Stimulating Germination and Emergence of Wild Oat (Avena fatua) and Volunteer Cereals
Sharpe SM, Kaye T, Tidemann BD (2022) Stimulating Germination and Emergence of Wild Oat (Avena fatua) and Volunteer Cereals. Poster presentation at the Canadian Weed Science Society annual meeting in Halifax, NS.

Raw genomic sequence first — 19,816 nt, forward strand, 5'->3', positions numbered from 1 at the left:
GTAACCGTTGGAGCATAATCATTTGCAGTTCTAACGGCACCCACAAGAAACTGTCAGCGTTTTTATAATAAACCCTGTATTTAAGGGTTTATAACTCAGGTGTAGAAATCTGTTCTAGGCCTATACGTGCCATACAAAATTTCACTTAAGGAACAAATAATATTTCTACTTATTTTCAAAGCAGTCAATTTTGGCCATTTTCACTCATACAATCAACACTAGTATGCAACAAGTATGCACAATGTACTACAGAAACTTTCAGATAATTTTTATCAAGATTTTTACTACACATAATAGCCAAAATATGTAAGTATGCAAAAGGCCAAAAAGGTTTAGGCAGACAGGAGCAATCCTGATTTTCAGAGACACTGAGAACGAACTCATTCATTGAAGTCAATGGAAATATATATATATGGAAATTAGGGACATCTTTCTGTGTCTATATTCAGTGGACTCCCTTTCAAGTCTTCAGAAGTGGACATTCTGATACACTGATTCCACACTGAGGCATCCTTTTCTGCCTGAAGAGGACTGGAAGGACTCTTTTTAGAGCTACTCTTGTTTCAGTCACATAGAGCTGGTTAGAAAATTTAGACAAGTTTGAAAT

Wild oat is a widespread threat to spring annual crop production on the Canadian Prairies. Multiple herbicide-resistant wild oat biotypes have been identified with resistance towards Groups 1, 2, and 15 herbicides. Infesting populations are difficult to manage due to complex dormancy, a long emergence window, a long-persisting seedbank, and seed shatter corresponding to typical crop harvest timings. Management strategies for targeting the seedbank are limited. Wild oat has previously demonstrated a positive germination response to exogenously applied products such as potassium nitrate and gibberellins. Understanding the responsiveness of exogenously applied stimulants to wild oat and volunteer cereals may promote emergence at more desirable times such as pre-seeding to utilize broad-spectrum herbicides or post-harvest to utilize a killing frost. The study objective was to evaluate the suitability of applying exogenous potassium nitrate and pyroligneous acid for promoting germination and emergence of wild oat and volunteer wheat, barley, and oats. Dose response experiments were conducted in control environments in both petri dishes and pots. The wild oat biotype used was insensitive to varying concentrations of potassium nitrate. In petri dishes, concentrations of 5% or greater pyroligneous acid induced dormancy for wild oat, oat, barley, and wheat. Pyroligneous acid did enhance the emergence rate index for wild oat when applied to pots either with or without field soil. There was no impact of pyroligneous acid dose on wheat, barley, or oat emergence rate index. Results demonstrate a suitable use-pattern for stimulating emergence of wild oat from freshly mature seed with pyroligneous acid using conventional spray equipment. Additional experiments are required to determine the efficacy of this product in the field and impact of additional stimulants on its efficacy.